Welcome to Prattle’s “Weekly Review and Preview.” Each week, we analyze the most important communications from the previous week and give our thoughts on upcoming releases.
While Janet Yellen’s dovish speech was last week’s biggest bombshell, the European Central Bank, Swiss National Bank, Bank of Israel, Bank of England, and Bank of Japan had vital messages of their own.
The Fed sent a neutral signal to the markets last week as the hawkish thoughts of Dudley, Mester, and Williams were countered by the dovishness of Yellen and Evans.
Janet Yellen did her part to silence the hawkish chatter that led many to think an April rate hike was on the table. Her speech, with a score of -0.70, weakened the dollar but sent the U.S. Stock Market soaring as stocks eked out small gains in Q1.
While Dudley, Mester, and Williams continued to talk up an April rate hike, it was Evans who, perhaps, articulated the current sentiment best. During a speech in New York City, Evans advised that the FOMC should stick to “a very shallow path” for rate hikes as the year progressed.
With the support of the chair, it seems that the doves currently hold sway.
The Bank of Israel held rates steady and remained fairly neutral with a score of 0.09. In its statement, the bank cited price reductions, a surging shekel, and rising home prices in its decision to keep the rate at their historically low 0.1%. In December, Governor Dr. Karnit Flug said that a hike was unlikely in the near future, and Prattle sees no reason to dispute that statement.
The crop of communications coming from the Bank of England (BOE) last week revealed an anxious institution. The BOE is nervous about the harm Brexit chatter is doing to the pound (GBP) and expressed continued concerns about long term low growth in the region. With minutes to be released this week, we should be able to see how nervous the bank’s policy makers really are about the economy.
The European Central Bank only had one communication last week: a single interview with Benoît Cœuré. Like Draghi’s sentiments 3 weeks ago, Cœuré’s hawkish score clearly suggests the ECB will pursue alternative measures for further stimulus, but what is unclear is the precise nature of these alternative measures. Our best guess? A Targeted Long-Term Refinancing Operation (TLTRO).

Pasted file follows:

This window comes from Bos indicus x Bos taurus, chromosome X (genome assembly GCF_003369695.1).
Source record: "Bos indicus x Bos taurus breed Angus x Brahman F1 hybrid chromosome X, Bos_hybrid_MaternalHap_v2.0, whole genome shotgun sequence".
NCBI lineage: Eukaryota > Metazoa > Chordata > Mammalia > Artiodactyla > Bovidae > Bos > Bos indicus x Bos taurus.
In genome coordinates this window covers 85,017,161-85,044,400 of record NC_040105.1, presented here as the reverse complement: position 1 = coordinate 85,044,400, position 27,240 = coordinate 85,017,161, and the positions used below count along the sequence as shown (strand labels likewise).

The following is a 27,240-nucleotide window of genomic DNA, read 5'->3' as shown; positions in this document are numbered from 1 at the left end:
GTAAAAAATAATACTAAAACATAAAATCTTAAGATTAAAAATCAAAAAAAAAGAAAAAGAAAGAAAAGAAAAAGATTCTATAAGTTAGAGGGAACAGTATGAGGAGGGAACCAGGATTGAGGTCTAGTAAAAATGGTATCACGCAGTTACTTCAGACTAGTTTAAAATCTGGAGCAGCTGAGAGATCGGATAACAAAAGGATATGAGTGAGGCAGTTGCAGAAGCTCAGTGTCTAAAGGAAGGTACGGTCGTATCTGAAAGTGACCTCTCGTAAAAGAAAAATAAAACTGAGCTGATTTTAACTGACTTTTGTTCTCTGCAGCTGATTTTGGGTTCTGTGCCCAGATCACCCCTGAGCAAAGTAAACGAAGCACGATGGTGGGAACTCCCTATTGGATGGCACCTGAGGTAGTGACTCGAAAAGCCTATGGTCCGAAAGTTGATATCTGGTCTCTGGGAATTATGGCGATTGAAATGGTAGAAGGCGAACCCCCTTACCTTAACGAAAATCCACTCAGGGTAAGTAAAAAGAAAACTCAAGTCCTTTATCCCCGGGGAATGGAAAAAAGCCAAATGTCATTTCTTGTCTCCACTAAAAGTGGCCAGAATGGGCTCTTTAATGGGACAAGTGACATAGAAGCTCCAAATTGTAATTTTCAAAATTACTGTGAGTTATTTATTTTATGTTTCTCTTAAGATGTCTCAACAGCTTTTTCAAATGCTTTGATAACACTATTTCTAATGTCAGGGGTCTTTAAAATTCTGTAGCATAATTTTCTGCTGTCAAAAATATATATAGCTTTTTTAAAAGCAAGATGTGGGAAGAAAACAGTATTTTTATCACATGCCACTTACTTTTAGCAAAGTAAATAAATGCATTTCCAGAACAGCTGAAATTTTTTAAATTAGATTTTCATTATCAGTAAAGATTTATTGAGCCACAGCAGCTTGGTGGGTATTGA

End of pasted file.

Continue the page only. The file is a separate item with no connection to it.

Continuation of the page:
In contrast to the ECB, the Swiss National Bank (SNB) talked negative rates and inflation. Despite apparent risks, Andrea Maechler declared that further rate cuts are possible, and Dewet Moser said, “if required, the SNB will continue to deploy unconventional methods for monetary policy implementation. Equally, it will continue to take account of the exchange rate situation and, if necessary, will intervene in the foreign exchange market.” We will continue to monitor the SNB’s declining sentiment and determine if a dovish trend is visible.
Last week Bank of Japan (BOJ) board member Yukitoshi Funo stated that “the BOJ is ready to steadily promote monetary easing using all three policy tools of quantity, quality [of asset buying], as well as interest rates.” Combined with other recent communications, it seems that BOJ will double down on negative rates, and our speaker sentiment suggests another cut is on the horizon:
This coming week hosts a plethora of speeches and communications, however it is the Federal Reserve, the Reserve Bank of Australia, and the Reserve Bank of India who will be the most salient policy movers.
There will be several speeches from key Fed officials: Rosengren, Kashkari, Evans, Mester, and George. Rosengren and Kashkari are likely to skirt monetary policy; Evans will likely be dovish; Mester and George will likely be hawkish.
The big news will be how dovish the minutes are from the FOMC’s March meeting. If they follow the trend established by Yellen’s speech, then a June hike will be in doubt. If they follow the pattern of other recent speakers, June may be on the table.
As we mentioned above, the BOE’s Financial Policy Committee minutes (released on Tuesday) will give us critical insight into the bank’s mood. Meanwhile, a talkative ECB will hopefully shed light on the alternative stimulus measures they plan to roll out in the near future.
Finally, both the Reserve Bank of India and the Reserve Bank of Australia have monetary policy meetings this week.
The Reserve Bank of India is trending dovish, so we are expecting a rate cut this week. The current trend is not steep enough to justify a large rate move, so we see cut of 25bps as more likely than 50bps.
The Reserve Bank of Australia (RBA) recently bounced hawkish, but is trending dovish once again. Economic forecasts look solid, but a strengthening Aussie dollar could very well prompt a rate cut this week. While the RBA’s trend has not fallen far enough for us to expect a cut this meeting, we do expect significant dovishness–setting up the possibility of a rate cut in the near future.
The Prattle Team